# Considering Elastic Slip Modulus of Timber Connection

## Technical Article on the Topic Structural Analysis Using Dlubal Software

### Technical Article

For a timber connection, as shown in Figure, you can take into account the torsional spring rigidity (spring stiffness for rotation) of the connections. You can determine it by means of the slip modulus of the fastener and the polar moment of inertia of the connection.

#### Polar Moment of Inertia

The connection's polar moment of inertia shown in Figure 01 results in:

Polar moment of inertia

$$Ip = ∑xi2i=1n + ∑yi2i=1n$$

 Ip Polar moment of inertia without component of fastener surfaces xi Distance from the centroid of the fastener group to the fastener in the x-direction yi Distance from the centroid of the fastener group to the fastener in the y-direction

Ip = 752 + 752 + 2252 +2252 = 112,500 mm2

#### Modulus of Displacement Determination for the Serviceability Limit State

The modulus of displacement for the serviceability limit state can be calculated according to [1] Table 7.1. For bolts with a diameter of 20 mm in softwood C24, this results in per shear plane as follows:

Modulus of Displacement per Shear Plane

$$Kser = ρm1.5 · d23$$

 Kser Modulus of displacement per shear plane ρm Mean value of the density in kg/m³ d Diameter of the fastener

Kser = 4201.5 ⋅ 20/23 = 7,485 N/mm = 7,485 kN/m

This results in two shear planes for an internal steel plate. In addition, the modulus of displacement should be multiplied by the factor 2.0 for steel plate-timber connections according to [1], Chapter 7.1 (3). You can determine the modulus of displacement for the bolt as follows:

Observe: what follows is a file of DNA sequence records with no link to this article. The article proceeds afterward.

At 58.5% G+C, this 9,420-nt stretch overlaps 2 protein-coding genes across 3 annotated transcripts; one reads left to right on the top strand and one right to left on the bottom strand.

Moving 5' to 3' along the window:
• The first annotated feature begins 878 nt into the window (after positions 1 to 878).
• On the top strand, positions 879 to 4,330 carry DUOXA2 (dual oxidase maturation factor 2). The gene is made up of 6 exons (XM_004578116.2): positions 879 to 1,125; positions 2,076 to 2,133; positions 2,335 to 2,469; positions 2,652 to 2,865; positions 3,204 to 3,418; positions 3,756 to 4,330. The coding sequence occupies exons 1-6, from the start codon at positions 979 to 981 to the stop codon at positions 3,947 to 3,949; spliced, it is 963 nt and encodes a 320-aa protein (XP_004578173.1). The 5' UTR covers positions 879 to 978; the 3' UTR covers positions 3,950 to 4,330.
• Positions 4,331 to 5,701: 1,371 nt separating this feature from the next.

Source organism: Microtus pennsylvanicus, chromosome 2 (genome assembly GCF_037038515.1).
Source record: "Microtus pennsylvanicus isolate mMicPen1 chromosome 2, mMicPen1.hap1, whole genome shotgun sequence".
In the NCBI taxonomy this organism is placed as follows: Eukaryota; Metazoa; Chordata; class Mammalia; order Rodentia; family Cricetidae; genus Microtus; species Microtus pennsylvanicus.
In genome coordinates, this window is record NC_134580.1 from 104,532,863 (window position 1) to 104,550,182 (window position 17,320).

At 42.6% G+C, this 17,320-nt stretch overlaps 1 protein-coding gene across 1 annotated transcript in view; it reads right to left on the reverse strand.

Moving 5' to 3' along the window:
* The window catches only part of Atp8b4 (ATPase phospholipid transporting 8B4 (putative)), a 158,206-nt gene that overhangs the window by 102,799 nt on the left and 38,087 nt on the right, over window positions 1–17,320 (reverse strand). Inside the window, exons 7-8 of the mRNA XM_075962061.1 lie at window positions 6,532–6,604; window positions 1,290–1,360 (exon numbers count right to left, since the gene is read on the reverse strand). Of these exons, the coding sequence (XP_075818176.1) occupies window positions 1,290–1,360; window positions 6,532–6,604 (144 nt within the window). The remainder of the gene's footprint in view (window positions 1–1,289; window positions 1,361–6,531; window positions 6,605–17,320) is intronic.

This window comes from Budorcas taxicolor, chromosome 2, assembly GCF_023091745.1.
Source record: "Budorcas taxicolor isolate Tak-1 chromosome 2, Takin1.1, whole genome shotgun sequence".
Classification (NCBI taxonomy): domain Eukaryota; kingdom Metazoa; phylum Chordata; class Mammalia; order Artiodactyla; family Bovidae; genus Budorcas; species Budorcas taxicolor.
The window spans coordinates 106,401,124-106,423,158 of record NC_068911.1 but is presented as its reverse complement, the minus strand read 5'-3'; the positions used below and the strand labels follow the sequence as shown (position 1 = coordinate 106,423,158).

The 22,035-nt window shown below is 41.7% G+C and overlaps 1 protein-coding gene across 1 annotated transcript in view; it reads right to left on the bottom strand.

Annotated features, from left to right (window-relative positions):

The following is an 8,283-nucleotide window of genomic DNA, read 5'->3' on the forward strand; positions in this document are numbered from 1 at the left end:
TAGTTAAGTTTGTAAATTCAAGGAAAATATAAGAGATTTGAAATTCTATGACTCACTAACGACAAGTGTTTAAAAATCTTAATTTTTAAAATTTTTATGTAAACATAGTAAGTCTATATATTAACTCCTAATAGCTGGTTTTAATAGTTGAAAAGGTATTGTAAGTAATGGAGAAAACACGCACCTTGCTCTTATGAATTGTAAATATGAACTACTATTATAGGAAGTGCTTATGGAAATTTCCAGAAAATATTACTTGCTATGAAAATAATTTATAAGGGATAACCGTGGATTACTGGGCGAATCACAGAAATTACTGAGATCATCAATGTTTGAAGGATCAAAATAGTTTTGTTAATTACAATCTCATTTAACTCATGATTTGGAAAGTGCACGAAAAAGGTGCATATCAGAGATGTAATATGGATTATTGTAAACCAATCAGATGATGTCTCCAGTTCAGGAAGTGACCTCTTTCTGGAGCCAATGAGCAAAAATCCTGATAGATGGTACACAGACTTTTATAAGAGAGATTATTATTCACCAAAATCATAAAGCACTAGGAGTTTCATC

Kser= 2 ⋅ 2 ⋅ 7,485 kN/m = 29,940 kN/m

#### Mmodulus of Displacement Determination for the Ultimate Limit State

According to [1], the modulus of displacement of a connection in the ultimate limit state, Ku, has to be assumed as follows:

Initial modulus of displacement

$$Ku = 23 · Kser$$

 KU Initial modulus of displacement Kser Displacement modulus of a fastener

Ku = 2/3 ⋅ 29,940 kN/m = 19,960 kN/m

[2] and [3] require to consider the design value of the modulus of displacement of a connection.

Design value of the modulus of displacement

$$Kd = KuγM$$

 Kd Design value of the modulus of displacement KU Initial modulus of displacement γM Partial safety factor for connections according to [1] Table 2.3

Kd = 19,960 kN/m / 1.3 = 15,354 kN/m

#### Torsional Spring Stiffness Determination

For the ultimate limit state design, you must use the design value of the slip modulus for calculation, and the mean value for the serviceability limit state design, and therefore you obtain two torsional spring rigidities.

Torsional spring stiffness for the serviceability limit state

$$Cφ,SLS = Kser · Ip$$

 Cφ, SLS Torsional spring stiffness for the serviceability limit state Kser Displacement modulus of a fastener Ip Polar moment of inertia without component of fastener surfaces

Cφ,SLS = 29,940 N/mm ⋅ 112,500 mm2 = 3,368 kNm/rad

Torsional spring stiffness for the ultimate limit state

$$Cφ,ULS = Kd · Ip$$

 Cφ, ULS Torsional spring stiffness for the ultimate limit state Kd Design value of the modulus of displacement Ip Polar moment of inertia without component of fastener surfaces

Cφ,ULS= 15,354 N/mm ⋅ 112,500 mm2= 1,727 kNm/rad

To take into account both rigidities, activate the ‘Modify Stiffness’ subtab (select the corresponding check box in the Calculation Parameters subtab of the Load Combinations’ tab in the Edit Load Combinations and Calculations dialog box). As in this example, this allows you to multiply the torsional spring rigidity for all SLS combinations by Cφ,SLS / Cφ,ULS. The value of Cφ,SLS is entered in the support or hinge conditions. Thus, you can calculate with a torsional spring rigidity of 1.727 kNm/rad in all ULS combinations and with 3.368 kNm/rad in all SLS combinations. This approach is also shown in the video.